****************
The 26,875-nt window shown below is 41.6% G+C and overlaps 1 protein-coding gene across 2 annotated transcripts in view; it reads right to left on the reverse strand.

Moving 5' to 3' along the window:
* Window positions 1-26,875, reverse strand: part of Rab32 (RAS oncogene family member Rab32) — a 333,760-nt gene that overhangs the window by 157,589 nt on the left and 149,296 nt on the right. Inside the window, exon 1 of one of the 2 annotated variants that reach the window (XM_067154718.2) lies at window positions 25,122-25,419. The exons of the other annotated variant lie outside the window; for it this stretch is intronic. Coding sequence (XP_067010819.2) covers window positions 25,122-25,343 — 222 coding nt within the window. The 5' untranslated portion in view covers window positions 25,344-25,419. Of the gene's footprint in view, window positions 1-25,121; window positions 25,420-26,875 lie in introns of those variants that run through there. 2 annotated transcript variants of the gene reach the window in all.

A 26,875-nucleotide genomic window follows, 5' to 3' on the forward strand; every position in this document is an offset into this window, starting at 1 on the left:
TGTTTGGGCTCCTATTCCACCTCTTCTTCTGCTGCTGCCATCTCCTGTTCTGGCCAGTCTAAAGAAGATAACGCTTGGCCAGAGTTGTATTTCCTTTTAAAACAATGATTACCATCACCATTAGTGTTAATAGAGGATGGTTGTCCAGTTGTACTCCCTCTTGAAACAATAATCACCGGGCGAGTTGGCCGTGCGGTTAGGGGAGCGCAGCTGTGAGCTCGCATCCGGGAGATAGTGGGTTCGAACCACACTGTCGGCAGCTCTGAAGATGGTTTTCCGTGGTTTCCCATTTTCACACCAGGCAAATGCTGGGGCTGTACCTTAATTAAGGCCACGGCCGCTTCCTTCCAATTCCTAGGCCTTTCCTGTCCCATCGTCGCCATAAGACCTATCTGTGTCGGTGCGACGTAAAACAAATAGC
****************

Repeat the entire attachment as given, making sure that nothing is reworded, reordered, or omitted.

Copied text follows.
The 26,875-nt window shown below is 41.6% G+C and overlaps 1 protein-coding gene across 2 annotated transcripts in view; it reads right to left on the reverse strand.

Moving 5' to 3' along the window:
* Window positions 1-26,875, reverse strand: part of Rab32 (RAS oncogene family member Rab32) — a 333,760-nt gene that overhangs the window by 157,589 nt on the left and 149,296 nt on the right. Inside the window, exon 1 of one of the 2 annotated variants that reach the window (XM_067154718.2) lies at window positions 25,122-25,419. The exons of the other annotated variant lie outside the window; for it this stretch is intronic. Coding sequence (XP_067010819.2) covers window positions 25,122-25,343 — 222 coding nt within the window. The 5' untranslated portion in view covers window positions 25,344-25,419. Of the gene's footprint in view, window positions 1-25,121; window positions 25,420-26,875 lie in introns of those variants that run through there. 2 annotated transcript variants of the gene reach the window in all.

A 26,875-nucleotide genomic window follows, 5' to 3' on the forward strand; every position in this document is an offset into this window, starting at 1 on the left:
TGTTTGGGCTCCTATTCCACCTCTTCTTCTGCTGCTGCCATCTCCTGTTCTGGCCAGTCTAAAGAAGATAACGCTTGGCCAGAGTTGTATTTCCTTTTAAAACAATGATTACCATCACCATTAGTGTTAATAGAGGATGGTTGTCCAGTTGTACTCCCTCTTGAAACAATAATCACCGGGCGAGTTGGCCGTGCGGTTAGGGGAGCGCAGCTGTGAGCTCGCATCCGGGAGATAGTGGGTTCGAACCACACTGTCGGCAGCTCTGAAGATGGTTTTCCGTGGTTTCCCATTTTCACACCAGGCAAATGCTGGGGCTGTACCTTAATTAAGGCCACGGCCGCTTCCTTCCAATTCCTAGGCCTTTCCTGTCCCATCGTCGCCATAAGACCTATCTGTGTCGGTGCGACGTAAAACAAATAGC